Comfortable & Energy Efficient Buildings in Mauritius

Buildings in Mauritius were traditionally built with due consideration of shading of interior spaces from solar radiation. However, over time, with the advent of mechanical ventilation and active cooling systems as well as artificial lighting, less attention has been paid to passive design principles with greater emphasis to cyclone resistance. Rightly so, but how can we bring back the sustainability-based passive design paradigm in our concrete built environment. The current design methodology has led to a built environment with a direct correlation between energy consumption, floor area and prevailing climatic conditions, with an increased use of active energy systems, which is in itself unsustainable due to the vicious cycle it locks us in with increased greenhouse gas emissions and associated warmer summer temperatures. The recent surge in electrical consumption during peak summer period is a clear sign of the large share air conditioning energy represents in our energy mix, and the unsustainable coupling between prevailing climatic conditions and the indoor environment.

It is of prime importance to revisit the passive design principles, including the particular solar path Mauritius experiences over a year and how this affects thermal and visual comfort of interior spaces. This has a direct bearing on the layout of spaces, and can also provide essential knowledge for the design of simple passive shading devices. Combined intelligently, these two passive design approaches can go a long way to avoiding undesirable heat gains to the interior. Furthermore, given the high thermal mass of our concrete fabric for buildings, surface temperatures of both walls and roofs reach high levels in evenings, which leads to undesirable radiative heat exposure for the occupants in residential buildings. This is particularly experienced in interior spaces located in west and south-west orientations which become exposed to the settling sun.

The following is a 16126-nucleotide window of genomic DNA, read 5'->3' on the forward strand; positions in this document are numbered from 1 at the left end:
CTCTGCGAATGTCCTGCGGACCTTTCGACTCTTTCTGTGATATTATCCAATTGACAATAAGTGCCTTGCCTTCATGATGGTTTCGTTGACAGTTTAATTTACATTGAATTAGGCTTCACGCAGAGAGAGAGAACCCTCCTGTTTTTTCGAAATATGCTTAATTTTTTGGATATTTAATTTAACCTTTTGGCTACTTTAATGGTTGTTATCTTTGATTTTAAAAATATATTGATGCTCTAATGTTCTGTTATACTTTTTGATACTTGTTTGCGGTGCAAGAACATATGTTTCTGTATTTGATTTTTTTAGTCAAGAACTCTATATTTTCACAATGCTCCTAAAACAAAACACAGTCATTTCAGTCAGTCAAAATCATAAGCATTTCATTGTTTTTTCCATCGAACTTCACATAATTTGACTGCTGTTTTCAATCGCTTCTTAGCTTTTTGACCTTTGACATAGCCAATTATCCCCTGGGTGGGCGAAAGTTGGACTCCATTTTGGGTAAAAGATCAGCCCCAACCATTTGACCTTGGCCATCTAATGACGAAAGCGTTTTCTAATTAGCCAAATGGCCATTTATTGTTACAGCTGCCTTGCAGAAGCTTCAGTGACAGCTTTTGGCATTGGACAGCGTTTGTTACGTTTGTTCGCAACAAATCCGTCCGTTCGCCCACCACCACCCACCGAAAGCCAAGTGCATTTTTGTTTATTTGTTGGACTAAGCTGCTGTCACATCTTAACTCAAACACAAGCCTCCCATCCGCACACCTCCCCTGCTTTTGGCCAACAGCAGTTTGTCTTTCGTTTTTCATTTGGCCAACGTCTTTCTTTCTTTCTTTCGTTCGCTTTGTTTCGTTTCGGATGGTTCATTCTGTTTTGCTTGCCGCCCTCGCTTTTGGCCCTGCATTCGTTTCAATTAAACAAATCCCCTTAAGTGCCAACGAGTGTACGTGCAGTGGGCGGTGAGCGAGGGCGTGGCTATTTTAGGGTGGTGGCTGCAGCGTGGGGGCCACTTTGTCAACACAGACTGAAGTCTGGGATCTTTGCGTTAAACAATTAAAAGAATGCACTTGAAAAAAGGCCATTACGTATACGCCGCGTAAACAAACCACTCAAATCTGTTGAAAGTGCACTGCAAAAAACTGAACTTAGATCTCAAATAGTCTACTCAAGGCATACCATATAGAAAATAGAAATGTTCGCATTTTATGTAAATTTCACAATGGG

The high thermal mass of our walls is beneficial for office spaces which are occupied mostly during sunshine hours, so means to flush the heat accumulated during the day needs to be considered, especially those using the lower ambient air temperature prevailing at night. Given that our roofs are predominantly flat represents a major shortcoming in keeping heat gains out, given that the high elevation angle (almost 90 degrees) sun during peak summer times impact the roof perpendicularly and leads to significant heating and heat gains to the interior. One of the most effective method to reduce thermal discomfiture and lessen, if not eliminate, the need for air-conditioning is to shield the roof from this intense solar radiation. Several approaches can be considered, ranging from simple shading using canvas or metal sheets to green roofs, including the use of reflective roof finishes, known as cool roof.

Traditional Creole House with Terraces for Shading in Mauritius
sunpath diagram in Mauritius for sustainability
facade radiation in Mauritius for sustainability